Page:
MGM Restructuring, Relocating

1/01/2011 Posted by Admin

MGM Restructuring, Relocating

Movie News

By our guest blogger, Nick Hanover

Variety reported earlier this month that the rumors of MGM undergoing intense financial restructuring were true, with the article shedding light on a $5 billion lending exchange that will leave the studio with $500 million in exit funding and essentially owned by its creditors. As well as the funding, MGM now finds itself led by Gary Barber and Roger Birnbaum from Spyglass Entertainment. Part of MGM's massive debt stems from its acquisition by Sony in 2005 for nearly $5 billion and its harsh terms.

Since its financial troubles began, MGM has only released one film this year and many of its franchises have been seen to be in freefall. MGM's difficulties were theorized to be at least partially to blame for many of the problems behind the production of the upcoming Hobbit films, which MGM co-owns with Warner Bros. The James Bond franchise has already benefited from the restructuring, with MGM apparently making that franchise their first priority. This could mean that other MGM franchises, such as the Pink Panther films, could see a return to the screen relatively soon as well.

The restructuring also has immediate effects for in limbo productions put on hold due to the financial problems, most notably Joss Whedon's upcoming horror film "The Cabin in the Woods," which has been said to have been finished for a year, and a remake of "Red Dawn."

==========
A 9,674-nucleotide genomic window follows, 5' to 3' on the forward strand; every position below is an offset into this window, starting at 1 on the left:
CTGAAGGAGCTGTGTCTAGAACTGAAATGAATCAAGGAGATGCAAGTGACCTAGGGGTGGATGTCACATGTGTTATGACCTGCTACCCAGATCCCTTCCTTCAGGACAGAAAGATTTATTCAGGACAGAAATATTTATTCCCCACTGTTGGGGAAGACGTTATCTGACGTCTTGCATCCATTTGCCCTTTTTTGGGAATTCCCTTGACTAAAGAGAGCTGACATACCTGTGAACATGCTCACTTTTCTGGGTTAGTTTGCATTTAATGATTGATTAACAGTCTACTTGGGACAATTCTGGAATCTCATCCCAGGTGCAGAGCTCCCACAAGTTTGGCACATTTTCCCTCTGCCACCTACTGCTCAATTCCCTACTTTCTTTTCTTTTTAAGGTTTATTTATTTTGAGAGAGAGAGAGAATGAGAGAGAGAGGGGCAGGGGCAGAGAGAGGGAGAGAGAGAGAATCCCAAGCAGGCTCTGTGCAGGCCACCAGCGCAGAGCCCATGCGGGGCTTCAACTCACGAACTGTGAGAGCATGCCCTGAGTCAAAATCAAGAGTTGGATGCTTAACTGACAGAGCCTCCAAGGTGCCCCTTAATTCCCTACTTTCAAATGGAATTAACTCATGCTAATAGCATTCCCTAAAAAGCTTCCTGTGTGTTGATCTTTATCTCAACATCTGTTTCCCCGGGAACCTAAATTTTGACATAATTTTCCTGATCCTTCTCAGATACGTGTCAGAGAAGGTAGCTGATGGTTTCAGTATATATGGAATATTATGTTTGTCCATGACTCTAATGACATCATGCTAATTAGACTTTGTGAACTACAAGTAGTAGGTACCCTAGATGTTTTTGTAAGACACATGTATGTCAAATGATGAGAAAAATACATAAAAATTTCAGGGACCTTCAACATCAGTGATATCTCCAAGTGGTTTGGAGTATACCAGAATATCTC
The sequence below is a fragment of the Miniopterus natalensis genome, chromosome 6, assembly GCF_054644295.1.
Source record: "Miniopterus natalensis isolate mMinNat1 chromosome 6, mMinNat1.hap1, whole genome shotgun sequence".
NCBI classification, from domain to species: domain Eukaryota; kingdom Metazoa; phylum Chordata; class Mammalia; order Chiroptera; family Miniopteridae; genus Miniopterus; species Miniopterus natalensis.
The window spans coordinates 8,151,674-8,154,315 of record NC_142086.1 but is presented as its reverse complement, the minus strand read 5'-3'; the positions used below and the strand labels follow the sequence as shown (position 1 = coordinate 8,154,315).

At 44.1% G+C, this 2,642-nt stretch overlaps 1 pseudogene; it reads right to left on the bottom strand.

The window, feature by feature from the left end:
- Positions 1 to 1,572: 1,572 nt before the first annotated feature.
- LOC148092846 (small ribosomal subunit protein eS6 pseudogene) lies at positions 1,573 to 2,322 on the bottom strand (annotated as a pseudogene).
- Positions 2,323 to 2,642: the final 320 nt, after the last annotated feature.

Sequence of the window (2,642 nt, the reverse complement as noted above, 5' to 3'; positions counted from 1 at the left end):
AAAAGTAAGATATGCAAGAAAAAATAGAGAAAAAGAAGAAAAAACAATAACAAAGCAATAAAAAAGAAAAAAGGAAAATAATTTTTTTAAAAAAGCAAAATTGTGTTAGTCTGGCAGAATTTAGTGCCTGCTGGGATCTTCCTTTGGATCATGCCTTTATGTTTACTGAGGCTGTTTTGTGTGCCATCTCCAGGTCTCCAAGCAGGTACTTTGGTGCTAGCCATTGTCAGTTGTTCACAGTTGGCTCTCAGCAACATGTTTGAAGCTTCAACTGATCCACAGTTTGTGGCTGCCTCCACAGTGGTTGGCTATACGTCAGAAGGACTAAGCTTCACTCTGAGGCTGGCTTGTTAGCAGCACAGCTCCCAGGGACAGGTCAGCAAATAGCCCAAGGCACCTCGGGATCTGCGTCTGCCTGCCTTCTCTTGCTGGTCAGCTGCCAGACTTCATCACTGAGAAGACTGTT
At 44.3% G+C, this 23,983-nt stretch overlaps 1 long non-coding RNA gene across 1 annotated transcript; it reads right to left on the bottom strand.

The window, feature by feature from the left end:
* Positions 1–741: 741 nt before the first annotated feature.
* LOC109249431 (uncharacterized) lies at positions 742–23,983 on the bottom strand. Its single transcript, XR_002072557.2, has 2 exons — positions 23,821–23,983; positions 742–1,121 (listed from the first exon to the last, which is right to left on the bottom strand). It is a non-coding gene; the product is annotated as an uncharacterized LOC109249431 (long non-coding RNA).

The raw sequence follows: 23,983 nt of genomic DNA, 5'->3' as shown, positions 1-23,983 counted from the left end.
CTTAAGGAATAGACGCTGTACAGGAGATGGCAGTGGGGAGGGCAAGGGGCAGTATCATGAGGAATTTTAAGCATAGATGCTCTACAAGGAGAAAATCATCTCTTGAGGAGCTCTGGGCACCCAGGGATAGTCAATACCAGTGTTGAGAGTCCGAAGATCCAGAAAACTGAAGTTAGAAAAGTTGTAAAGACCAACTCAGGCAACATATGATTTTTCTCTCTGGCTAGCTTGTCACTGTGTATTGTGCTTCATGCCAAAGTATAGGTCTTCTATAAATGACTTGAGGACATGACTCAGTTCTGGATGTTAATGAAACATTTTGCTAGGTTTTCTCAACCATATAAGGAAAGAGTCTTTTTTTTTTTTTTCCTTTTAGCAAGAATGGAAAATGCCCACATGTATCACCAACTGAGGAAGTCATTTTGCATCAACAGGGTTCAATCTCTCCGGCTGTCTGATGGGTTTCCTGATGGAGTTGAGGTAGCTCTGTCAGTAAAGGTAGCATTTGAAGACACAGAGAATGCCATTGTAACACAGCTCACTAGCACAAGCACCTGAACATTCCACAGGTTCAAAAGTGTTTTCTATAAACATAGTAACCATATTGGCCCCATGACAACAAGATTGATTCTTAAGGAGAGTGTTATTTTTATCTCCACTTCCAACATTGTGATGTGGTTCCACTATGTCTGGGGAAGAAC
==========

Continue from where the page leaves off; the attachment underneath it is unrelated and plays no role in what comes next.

MGM's creditors have also made a huge move towards removing one big chunk of the studio's debt. Literally. Vacating the gigantic space they had occupied since 2000, a piece of real estate that was said to have the most expensive lease in L.A. history at $500 million, the studio will now call a former William Morris Agency office building in Beverly Hills home. MGM's former offices were said by the L.A. Times to look like something straight from the richest parts of Vegas, with outdoor decks for executives, marble pillars, spiral staircases and walls of awards. MGM's new building is considerably less grand but it at least shows the studio is taking their restructuring seriously.

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